The outburst of opposition to building the North Precinct “Police Bunker” was more than a protest against an overly expensive municipal construction project. It was more, even, than a protest against police abuse of racial minorities in Seattle.
The #BlockTheBunker campaign is a local expression of a national agenda that aims to deliver power to Black people and communities, and to remedy deep social grievances with origins stretching back centuries. The agenda was codified in 2015, when a national collective of more than 50 organizations called “The Movement for Black Lives” came together in Cleveland, Ohio. In the year since that convening, the group’s “Policy Table” has created a “platform” called A Vision for Black Lives: Policy Demands for Black Power, Freedom, and Justice, which was released nationally on Monday, August 1, 2016.
This platform encompasses more than 30 distinct policies, each of which is delivered with: a statement of the problem, a policy solution, targets for action at the Federal, State, and local levels, examples of model legislation, links to resources, and a list of organizations currently working on the policy.
This is a massive work of incredible depth and value. It speaks directly to the needs and aspirations of Black people, but it also lays out a vision of a society that is humane and just for all people. It is bracingly specific as well as visionary. All progressives should give it rigorous attention!
Here, we offer the six main categories by which the policies are classified. To see the platform and supporting materials, visit the web site of the Movement for Black Lives.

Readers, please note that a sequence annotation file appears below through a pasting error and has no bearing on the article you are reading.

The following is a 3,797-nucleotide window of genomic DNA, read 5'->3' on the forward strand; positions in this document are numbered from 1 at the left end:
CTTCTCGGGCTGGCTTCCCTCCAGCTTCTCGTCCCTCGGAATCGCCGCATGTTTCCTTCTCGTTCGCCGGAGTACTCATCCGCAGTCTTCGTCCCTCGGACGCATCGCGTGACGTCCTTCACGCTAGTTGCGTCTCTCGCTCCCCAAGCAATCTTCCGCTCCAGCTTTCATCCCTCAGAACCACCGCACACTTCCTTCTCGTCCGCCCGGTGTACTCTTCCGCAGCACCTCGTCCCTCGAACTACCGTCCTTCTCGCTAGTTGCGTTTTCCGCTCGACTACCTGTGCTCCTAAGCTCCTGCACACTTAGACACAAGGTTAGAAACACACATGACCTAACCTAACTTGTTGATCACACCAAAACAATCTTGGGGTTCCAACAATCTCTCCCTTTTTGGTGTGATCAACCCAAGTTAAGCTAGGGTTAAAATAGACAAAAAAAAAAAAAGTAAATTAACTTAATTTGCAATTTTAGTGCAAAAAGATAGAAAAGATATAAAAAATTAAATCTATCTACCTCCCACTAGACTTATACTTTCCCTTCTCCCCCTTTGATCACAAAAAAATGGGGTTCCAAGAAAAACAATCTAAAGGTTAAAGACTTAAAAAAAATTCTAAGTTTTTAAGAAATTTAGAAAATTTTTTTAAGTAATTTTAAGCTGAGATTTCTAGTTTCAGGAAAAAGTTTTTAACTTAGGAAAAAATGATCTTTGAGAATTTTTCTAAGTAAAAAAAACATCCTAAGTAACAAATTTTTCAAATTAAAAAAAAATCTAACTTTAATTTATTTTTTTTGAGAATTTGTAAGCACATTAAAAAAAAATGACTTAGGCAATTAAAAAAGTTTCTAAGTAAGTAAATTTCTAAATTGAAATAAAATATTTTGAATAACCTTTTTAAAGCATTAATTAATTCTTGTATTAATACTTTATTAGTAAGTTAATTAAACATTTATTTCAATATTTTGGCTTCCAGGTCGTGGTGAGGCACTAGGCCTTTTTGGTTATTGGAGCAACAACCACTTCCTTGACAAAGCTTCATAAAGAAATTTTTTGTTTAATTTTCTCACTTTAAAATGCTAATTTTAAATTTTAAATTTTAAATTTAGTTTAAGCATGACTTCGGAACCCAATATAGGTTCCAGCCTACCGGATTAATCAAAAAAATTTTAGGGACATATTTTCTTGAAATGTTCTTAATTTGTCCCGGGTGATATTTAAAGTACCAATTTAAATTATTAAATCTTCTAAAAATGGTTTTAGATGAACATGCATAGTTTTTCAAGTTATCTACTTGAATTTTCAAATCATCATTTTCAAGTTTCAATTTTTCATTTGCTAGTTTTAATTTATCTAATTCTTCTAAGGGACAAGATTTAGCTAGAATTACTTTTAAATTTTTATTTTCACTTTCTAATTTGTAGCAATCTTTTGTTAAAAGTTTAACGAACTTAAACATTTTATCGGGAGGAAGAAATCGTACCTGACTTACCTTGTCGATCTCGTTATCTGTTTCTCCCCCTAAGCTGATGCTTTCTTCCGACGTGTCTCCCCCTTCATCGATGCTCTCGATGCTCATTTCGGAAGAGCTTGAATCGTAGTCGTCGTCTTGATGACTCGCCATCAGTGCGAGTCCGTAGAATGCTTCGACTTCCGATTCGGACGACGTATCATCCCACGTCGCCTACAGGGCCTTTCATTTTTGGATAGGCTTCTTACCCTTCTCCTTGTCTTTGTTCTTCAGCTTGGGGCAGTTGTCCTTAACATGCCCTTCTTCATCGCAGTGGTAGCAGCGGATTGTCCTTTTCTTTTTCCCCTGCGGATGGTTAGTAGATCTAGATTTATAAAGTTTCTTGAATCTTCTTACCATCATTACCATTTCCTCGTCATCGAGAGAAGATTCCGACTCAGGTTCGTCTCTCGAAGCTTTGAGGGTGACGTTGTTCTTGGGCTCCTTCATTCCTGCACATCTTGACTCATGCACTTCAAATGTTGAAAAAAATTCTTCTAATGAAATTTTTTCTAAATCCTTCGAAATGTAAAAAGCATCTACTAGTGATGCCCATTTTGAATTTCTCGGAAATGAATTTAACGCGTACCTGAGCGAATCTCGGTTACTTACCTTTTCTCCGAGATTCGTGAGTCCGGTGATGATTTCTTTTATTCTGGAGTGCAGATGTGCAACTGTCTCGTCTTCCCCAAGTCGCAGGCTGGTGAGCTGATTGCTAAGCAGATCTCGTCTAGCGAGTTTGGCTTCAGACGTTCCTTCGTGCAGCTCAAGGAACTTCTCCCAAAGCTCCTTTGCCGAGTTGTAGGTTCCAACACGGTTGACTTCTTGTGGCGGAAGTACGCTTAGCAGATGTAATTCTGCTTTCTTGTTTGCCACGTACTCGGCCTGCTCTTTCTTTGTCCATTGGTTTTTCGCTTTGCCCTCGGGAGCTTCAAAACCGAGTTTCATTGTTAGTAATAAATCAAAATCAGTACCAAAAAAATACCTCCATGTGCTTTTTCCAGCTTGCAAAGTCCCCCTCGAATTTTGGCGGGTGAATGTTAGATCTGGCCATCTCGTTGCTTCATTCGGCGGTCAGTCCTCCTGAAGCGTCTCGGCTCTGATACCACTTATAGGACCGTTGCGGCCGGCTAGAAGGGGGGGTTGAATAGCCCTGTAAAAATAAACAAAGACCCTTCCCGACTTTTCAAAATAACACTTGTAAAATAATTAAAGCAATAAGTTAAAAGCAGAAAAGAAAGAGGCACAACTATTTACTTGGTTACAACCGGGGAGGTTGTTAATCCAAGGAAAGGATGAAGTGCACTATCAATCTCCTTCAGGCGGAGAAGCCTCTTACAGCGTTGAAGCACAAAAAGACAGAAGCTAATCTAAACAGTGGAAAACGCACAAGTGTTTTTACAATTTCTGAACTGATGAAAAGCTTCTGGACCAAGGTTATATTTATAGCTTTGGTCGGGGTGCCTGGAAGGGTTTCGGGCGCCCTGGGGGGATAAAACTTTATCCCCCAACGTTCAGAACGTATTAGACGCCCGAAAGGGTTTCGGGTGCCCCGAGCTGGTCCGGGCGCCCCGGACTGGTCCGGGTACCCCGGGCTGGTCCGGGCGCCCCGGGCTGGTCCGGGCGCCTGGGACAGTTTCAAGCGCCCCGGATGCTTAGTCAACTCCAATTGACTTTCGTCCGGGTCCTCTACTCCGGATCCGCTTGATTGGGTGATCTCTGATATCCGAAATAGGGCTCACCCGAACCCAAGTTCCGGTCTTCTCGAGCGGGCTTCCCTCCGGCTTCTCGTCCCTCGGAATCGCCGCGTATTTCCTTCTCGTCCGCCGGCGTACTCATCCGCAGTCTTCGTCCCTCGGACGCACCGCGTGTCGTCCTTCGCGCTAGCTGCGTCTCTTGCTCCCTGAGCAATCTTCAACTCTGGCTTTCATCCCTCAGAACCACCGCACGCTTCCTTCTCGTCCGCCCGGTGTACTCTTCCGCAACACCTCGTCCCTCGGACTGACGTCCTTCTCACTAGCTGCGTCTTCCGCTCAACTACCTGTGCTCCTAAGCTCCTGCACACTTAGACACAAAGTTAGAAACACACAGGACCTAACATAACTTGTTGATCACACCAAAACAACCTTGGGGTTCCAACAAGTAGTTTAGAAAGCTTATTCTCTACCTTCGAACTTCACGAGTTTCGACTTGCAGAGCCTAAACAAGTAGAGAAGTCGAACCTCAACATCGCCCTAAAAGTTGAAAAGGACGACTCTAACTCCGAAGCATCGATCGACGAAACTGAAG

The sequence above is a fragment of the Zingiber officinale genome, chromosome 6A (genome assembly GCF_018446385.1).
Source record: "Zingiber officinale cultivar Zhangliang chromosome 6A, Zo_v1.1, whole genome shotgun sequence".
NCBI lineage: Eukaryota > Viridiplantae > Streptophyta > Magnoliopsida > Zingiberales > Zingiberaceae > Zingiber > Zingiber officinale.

A Vision for Black Lives: Policy Demands for Black Power, Freedom, and Justice
End the war on Black people
We demand an end to the war against Black people. Since this country’s inception there have been named and unnamed wars on our communities. We demand an end to the criminalization, incarceration, and killing of our people.
We demand reparations for past and continuing harms. The government, responsible corporations and other institutions that have profited off of the harm they have inflicted on Black people – from colonialism to slavery through food and housing redlining, mass incarceration, and surveillance – must repair the harm done.
We demand investments in the education, health and safety of Black people, instead of investments in the criminalizing, caging, and harming of Black people. We want investments in Black communities, determined by Black communities, and divestment from exploitative forces including prisons, fossil fuels, police, surveillance and exploitative corporations.
We demand economic justice for all and a reconstruction of the economy to ensure Black communities have collective ownership, not merely access.
We demand a world where those most impacted in our communities control the laws, institutions, and policies that are meant to serve us – from our schools to our local budgets, economies, police departments, and our land – while recognizing that the rights and histories of our Indigenous family must also be respected.
We demand independent Black political power and Black self-determination in all areas of society. We envision a remaking of the current U.S. political system in order to create a real democracy where Black people and all marginalized people can effectively exercise full political power.